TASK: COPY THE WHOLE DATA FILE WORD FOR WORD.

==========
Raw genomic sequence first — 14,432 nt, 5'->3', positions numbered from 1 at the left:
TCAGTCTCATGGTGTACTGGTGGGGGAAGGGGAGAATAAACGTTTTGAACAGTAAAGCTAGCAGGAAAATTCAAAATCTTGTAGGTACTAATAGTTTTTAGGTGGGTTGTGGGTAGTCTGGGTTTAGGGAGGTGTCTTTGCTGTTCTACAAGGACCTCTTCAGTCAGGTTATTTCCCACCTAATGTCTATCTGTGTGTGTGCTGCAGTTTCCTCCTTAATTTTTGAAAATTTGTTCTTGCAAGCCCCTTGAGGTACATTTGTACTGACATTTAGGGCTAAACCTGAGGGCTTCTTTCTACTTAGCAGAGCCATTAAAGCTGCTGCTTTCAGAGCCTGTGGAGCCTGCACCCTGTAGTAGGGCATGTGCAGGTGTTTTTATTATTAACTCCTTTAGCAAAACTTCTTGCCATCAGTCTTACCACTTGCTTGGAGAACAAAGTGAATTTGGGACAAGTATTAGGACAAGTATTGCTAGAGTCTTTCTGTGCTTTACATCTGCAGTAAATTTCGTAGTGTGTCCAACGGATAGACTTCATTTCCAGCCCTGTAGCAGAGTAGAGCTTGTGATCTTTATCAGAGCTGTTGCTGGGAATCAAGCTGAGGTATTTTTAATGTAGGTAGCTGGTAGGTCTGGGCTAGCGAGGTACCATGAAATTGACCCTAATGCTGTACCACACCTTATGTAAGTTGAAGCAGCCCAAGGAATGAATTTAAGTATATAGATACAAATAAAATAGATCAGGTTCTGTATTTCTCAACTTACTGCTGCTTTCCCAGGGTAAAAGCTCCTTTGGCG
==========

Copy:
Raw genomic sequence first — 14,432 nt, 5'->3', positions numbered from 1 at the left:
TCAGTCTCATGGTGTACTGGTGGGGGAAGGGGAGAATAAACGTTTTGAACAGTAAAGCTAGCAGGAAAATTCAAAATCTTGTAGGTACTAATAGTTTTTAGGTGGGTTGTGGGTAGTCTGGGTTTAGGGAGGTGTCTTTGCTGTTCTACAAGGACCTCTTCAGTCAGGTTATTTCCCACCTAATGTCTATCTGTGTGTGTGCTGCAGTTTCCTCCTTAATTTTTGAAAATTTGTTCTTGCAAGCCCCTTGAGGTACATTTGTACTGACATTTAGGGCTAAACCTGAGGGCTTCTTTCTACTTAGCAGAGCCATTAAAGCTGCTGCTTTCAGAGCCTGTGGAGCCTGCACCCTGTAGTAGGGCATGTGCAGGTGTTTTTATTATTAACTCCTTTAGCAAAACTTCTTGCCATCAGTCTTACCACTTGCTTGGAGAACAAAGTGAATTTGGGACAAGTATTAGGACAAGTATTGCTAGAGTCTTTCTGTGCTTTACATCTGCAGTAAATTTCGTAGTGTGTCCAACGGATAGACTTCATTTCCAGCCCTGTAGCAGAGTAGAGCTTGTGATCTTTATCAGAGCTGTTGCTGGGAATCAAGCTGAGGTATTTTTAATGTAGGTAGCTGGTAGGTCTGGGCTAGCGAGGTACCATGAAATTGACCCTAATGCTGTACCACACCTTATGTAAGTTGAAGCAGCCCAAGGAATGAATTTAAGTATATAGATACAAATAAAATAGATCAGGTTCTGTATTTCTCAACTTACTGCTGCTTTCCCAGGGTAAAAGCTCCTTTGGCG